Zimcos bogus — Govt

HARARE - Artists must be wary of the Zimbabwe Mechanical Copyright Owners Society (Zimcos) which claims to have the power to license music pirates on behalf of musicians, the Zimbabwe Intellectual Property Office (Zipo) has said.

Zipo, which falls under the ministry of Justice, Legal and Parliamentary Affairs, told the Daily News yesterday that no organisation could lisense intellectual property matters without being registered with his ministry.

“The organisation you are referring to is operating outside the law and they are ripping people off. As far as this office is concerned, there are only two collecting societies which are officially registered,” said Fidelis Maredza, the Zipo Controller of Patents, Trademarks, Industrial Designs, Copyright and Neighbouring Rights.

“The Zimbabwe Music Rights Association (Zimura) is the one that collects royalties on behalf of musicians while Zimbabwe Copyright (Zimcopy) is responsible for books and written works.”

The warning comes after the unregistered Zimcos told the Daily News that they were registering illegal CD vendors.

“We have licensed 150 vendors so far with the majority being in Mbare as it is the hub of illegal music pirates. Our aim is to ensure that musicians benefit from the booming sale of illegal CDs,” said Zimcos spokesperson Phil Zulu

“CD vendors are paying $15 per month while the ones that burn the CDs are charged $50 a month. We came up with this arrangement after noticing that artistes are not getting a single cent from the pirates so we decided to come up with such an organisation. We get copyrights from the artistes and then license the music pirates.”

Zimcos claims that over 125 artistes have handed over copyrights to them.

“The artistes signed with us include Dino Mudondo, Kireni Zulu, Obvious Mutani, Willom Tight, Energy Mutodi and Jacob Moyana,” said Phil, son of Marabi singer Kireni Zulu.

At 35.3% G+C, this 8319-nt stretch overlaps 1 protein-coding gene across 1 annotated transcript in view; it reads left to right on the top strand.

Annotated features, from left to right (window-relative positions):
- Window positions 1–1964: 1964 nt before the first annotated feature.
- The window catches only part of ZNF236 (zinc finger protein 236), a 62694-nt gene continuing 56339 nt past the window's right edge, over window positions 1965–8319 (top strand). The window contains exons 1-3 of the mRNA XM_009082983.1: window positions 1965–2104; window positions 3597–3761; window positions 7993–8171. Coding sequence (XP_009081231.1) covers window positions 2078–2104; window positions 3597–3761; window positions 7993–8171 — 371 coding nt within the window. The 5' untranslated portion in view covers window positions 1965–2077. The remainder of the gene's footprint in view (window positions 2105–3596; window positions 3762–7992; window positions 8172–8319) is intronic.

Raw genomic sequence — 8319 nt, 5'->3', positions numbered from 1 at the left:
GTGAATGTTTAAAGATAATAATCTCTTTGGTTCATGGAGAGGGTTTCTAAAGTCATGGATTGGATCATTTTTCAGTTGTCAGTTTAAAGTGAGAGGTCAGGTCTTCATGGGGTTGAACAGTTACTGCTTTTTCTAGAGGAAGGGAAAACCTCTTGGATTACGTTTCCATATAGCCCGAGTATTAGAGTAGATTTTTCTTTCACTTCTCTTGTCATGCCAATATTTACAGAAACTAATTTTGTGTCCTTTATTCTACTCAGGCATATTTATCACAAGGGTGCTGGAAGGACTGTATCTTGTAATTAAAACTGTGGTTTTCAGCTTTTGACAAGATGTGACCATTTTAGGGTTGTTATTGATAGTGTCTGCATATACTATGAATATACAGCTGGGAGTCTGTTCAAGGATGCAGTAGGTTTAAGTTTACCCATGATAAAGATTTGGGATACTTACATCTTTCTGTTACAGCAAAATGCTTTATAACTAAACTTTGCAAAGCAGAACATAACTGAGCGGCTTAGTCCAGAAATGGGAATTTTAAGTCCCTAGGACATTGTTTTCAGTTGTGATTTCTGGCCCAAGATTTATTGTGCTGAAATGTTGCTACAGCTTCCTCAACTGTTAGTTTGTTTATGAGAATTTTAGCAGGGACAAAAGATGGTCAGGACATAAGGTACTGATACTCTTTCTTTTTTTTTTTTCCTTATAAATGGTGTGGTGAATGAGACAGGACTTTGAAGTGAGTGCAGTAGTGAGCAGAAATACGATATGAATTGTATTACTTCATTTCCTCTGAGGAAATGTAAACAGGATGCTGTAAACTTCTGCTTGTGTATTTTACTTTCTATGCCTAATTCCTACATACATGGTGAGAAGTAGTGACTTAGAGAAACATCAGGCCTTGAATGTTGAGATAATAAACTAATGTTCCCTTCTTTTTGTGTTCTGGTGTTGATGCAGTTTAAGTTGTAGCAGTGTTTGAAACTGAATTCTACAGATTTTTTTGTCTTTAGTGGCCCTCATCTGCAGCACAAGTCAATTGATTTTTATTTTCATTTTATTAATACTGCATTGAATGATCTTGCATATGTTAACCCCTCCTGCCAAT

Some musicians that Zimcos claim are their members have, however, distanced themselves from the controversial organisation.

Mudondo said he had no contract with Zimcos.

“I only attended their meeting in November last year and they said they would get back to us with the way forward but they haven’t,” said the Rasta Kwasa singer.

“I did not sign anything with them. My only worry is transparency. If they are transparent it will help us as musicians as we will be able to benefit from our music.”

An angry Mutodi said Zimcos was an illegal organisation that should be brought to book.

“I did not sign anything with anyone. I only heard of them once, when Obvious Mutani came with a form for me to sign but I refused as I did not know what it was all about.

“But it is criminal to say the least because they want to license illegal activities. The laws of Zimbabwe do not support piracy.”

Zimura director Polisile Ncube has also hit out at the new organisation.

“These people are controversial. Piracy cannot be licensed. They want to help artistes but they are going about it the wrong way. If anyone wants to act as a collecting society, they have to be registered by the ministry of Justice through the Zimbabwe Intellectual Property Office (Zipo). Piracy is illegal, you cannot legalise something that is illegal.”

Post a comment

Readers are kindly requested to refrain from using abusive, vulgar, racist, tribalistic, sexist, discriminatory and hurtful language when posting their comments on the Daily News website.
Those who transgress this civilised etiquette will be barred from contributing to our online discussions.
- Editor

Your email address will not be shared.